A Note on Diversity

Recently I posted a very simple job ad for an open junior developer contract. The demographics of the applicants were diverse-- diverse in terms of educational background, economic status, gender, race, sexual orientation, and more. The people who responded were also impressive and totally qualified.

It made me wonder what was wrong with most companies complaining about a lack of qualified, diverse candidates.

I don't have a special diversity program in place. I didn't do any complicated outreach. I spent under 5 minutes writing the job description, I just wrote something that I thought sounded friendly and informative. I didn't do any outreach other than one tweet.

I mean, we're a two-person team, and both full time programmers! We don't have much extra time for recruiting.

I don't have clear answers on why I see so much diversity in programming and others don't. There are others much more qualified than myself that can help you analyze this. But I did get requests to write about it, so here goes.

What work do I do outside of that?

  • I attend as many local events as I can and try to get to know everyone. I'm vocal in some online communities. I'm careful to bring in lots of voices into them and welcome all kinds of backgrounds. I love feeling like I'm a part of a community. I love making friends.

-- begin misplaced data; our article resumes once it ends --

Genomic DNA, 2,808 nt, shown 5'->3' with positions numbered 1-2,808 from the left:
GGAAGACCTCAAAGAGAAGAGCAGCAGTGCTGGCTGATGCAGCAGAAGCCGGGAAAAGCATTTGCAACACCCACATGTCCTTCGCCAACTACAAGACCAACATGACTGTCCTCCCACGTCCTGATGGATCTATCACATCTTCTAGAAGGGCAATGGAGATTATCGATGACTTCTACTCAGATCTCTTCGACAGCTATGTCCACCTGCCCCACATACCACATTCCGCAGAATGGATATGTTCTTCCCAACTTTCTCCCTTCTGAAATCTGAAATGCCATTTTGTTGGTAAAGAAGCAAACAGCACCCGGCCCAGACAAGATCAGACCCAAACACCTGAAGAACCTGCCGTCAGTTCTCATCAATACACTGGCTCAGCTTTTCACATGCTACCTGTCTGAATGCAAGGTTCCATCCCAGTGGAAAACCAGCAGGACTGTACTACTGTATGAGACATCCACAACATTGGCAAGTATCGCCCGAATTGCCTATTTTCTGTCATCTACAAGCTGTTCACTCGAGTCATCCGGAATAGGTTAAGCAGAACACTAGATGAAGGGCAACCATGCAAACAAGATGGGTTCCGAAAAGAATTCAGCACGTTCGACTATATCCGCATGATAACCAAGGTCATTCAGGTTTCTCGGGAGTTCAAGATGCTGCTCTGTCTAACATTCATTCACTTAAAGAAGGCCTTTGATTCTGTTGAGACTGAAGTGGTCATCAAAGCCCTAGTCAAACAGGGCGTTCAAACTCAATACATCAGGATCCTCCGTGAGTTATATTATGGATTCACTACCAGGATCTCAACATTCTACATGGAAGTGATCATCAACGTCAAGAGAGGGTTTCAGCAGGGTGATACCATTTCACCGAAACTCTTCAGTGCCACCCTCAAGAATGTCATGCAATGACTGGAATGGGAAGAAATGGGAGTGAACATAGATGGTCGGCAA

• I keep in touch with a lot of people, see how they're doing, and try to help them out whenever I can. It's not about me when keeping in touch. I think a community is about giving back much more than getting.
  • I do a lot of mentoring for people who are junior or new to my field, which can look really similar to just being friends and keeping in touch. I do a whole lot of this. I don't discriminate in who I mentor, but I am always highly aware of whether or not the person would have this guidance if it wasn't for me, and if the answer is no I try to do an extra good job.
  • I try to set a good example, with all of the above and in the work I do. I don't work a lot-- I make space for living life, and I encourage others to do the same. I work from home, on a flexible schedule. When I do work with people, I try to pay them as much as I can. I try to pick really cool problems to solve, partially to show that all of the above can be possible while also doing awesome and innovative work.
  • I try to read all I can on how to make the tech industry better. There are so many good pieces and thought leaders on this. A great place to start is http://www.modelviewculture.com . Put the same critical thinking power you give to technical problems to this topic!
  • I talk to people about how to make a better culture in games, a lot. And whenever possible, I try to write little public pieces or statements on how I'd like the world to be.

Do you have problems with diversity in your company? If so, do you try all of the above?

reSyNCh the Game

Studying History and Computer Science